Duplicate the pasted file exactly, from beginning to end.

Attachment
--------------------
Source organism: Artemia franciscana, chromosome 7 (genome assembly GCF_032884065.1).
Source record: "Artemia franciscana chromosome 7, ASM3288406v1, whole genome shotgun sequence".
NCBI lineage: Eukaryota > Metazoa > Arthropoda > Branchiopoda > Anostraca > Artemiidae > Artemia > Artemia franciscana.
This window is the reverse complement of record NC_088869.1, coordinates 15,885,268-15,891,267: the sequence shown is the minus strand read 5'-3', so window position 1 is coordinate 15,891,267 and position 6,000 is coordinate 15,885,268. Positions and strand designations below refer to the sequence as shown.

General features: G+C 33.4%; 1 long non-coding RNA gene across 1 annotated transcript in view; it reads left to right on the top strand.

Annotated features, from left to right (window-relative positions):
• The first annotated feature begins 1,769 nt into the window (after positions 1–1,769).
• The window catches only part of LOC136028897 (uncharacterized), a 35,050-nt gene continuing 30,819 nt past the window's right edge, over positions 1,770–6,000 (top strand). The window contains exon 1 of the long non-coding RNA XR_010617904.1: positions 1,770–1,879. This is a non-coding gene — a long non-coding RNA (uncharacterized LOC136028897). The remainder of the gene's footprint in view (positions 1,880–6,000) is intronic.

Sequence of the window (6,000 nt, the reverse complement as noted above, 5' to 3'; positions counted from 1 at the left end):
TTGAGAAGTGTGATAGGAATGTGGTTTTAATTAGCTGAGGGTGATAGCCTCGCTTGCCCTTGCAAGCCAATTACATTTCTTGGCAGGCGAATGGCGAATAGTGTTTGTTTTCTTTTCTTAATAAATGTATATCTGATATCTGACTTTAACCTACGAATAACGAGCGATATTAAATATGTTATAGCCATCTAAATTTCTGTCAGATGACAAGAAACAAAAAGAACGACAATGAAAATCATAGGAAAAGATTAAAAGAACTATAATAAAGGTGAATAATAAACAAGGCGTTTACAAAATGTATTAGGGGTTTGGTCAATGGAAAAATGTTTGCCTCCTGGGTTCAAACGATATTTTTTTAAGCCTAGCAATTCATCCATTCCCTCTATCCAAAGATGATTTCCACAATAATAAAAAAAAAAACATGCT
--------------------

Source organism: Artemia franciscana, chromosome 7 (genome assembly GCF_032884065.1).
Source record: "Artemia franciscana chromosome 7, ASM3288406v1, whole genome shotgun sequence".
NCBI lineage: Eukaryota > Metazoa > Arthropoda > Branchiopoda > Anostraca > Artemiidae > Artemia > Artemia franciscana.
This window is the reverse complement of record NC_088869.1, coordinates 15,885,268-15,891,267: the sequence shown is the minus strand read 5'-3', so window position 1 is coordinate 15,891,267 and position 6,000 is coordinate 15,885,268. Positions and strand designations below refer to the sequence as shown.

General features: G+C 33.4%; 1 long non-coding RNA gene across 1 annotated transcript in view; it reads left to right on the top strand.

Annotated features, from left to right (window-relative positions):
• The first annotated feature begins 1,769 nt into the window (after positions 1–1,769).
• The window catches only part of LOC136028897 (uncharacterized), a 35,050-nt gene continuing 30,819 nt past the window's right edge, over positions 1,770–6,000 (top strand). The window contains exon 1 of the long non-coding RNA XR_010617904.1: positions 1,770–1,879. This is a non-coding gene — a long non-coding RNA (uncharacterized LOC136028897). The remainder of the gene's footprint in view (positions 1,880–6,000) is intronic.

Sequence of the window (6,000 nt, the reverse complement as noted above, 5' to 3'; positions counted from 1 at the left end):
TTGAGAAGTGTGATAGGAATGTGGTTTTAATTAGCTGAGGGTGATAGCCTCGCTTGCCCTTGCAAGCCAATTACATTTCTTGGCAGGCGAATGGCGAATAGTGTTTGTTTTCTTTTCTTAATAAATGTATATCTGATATCTGACTTTAACCTACGAATAACGAGCGATATTAAATATGTTATAGCCATCTAAATTTCTGTCAGATGACAAGAAACAAAAAGAACGACAATGAAAATCATAGGAAAAGATTAAAAGAACTATAATAAAGGTGAATAATAAACAAGGCGTTTACAAAATGTATTAGGGGTTTGGTCAATGGAAAAATGTTTGCCTCCTGGGTTCAAACGATATTTTTTTAAGCCTAGCAATTCATCCATTCCCTCTATCCAAAGATGATTTCCACAATAATAAAAAAAAAAACATGCT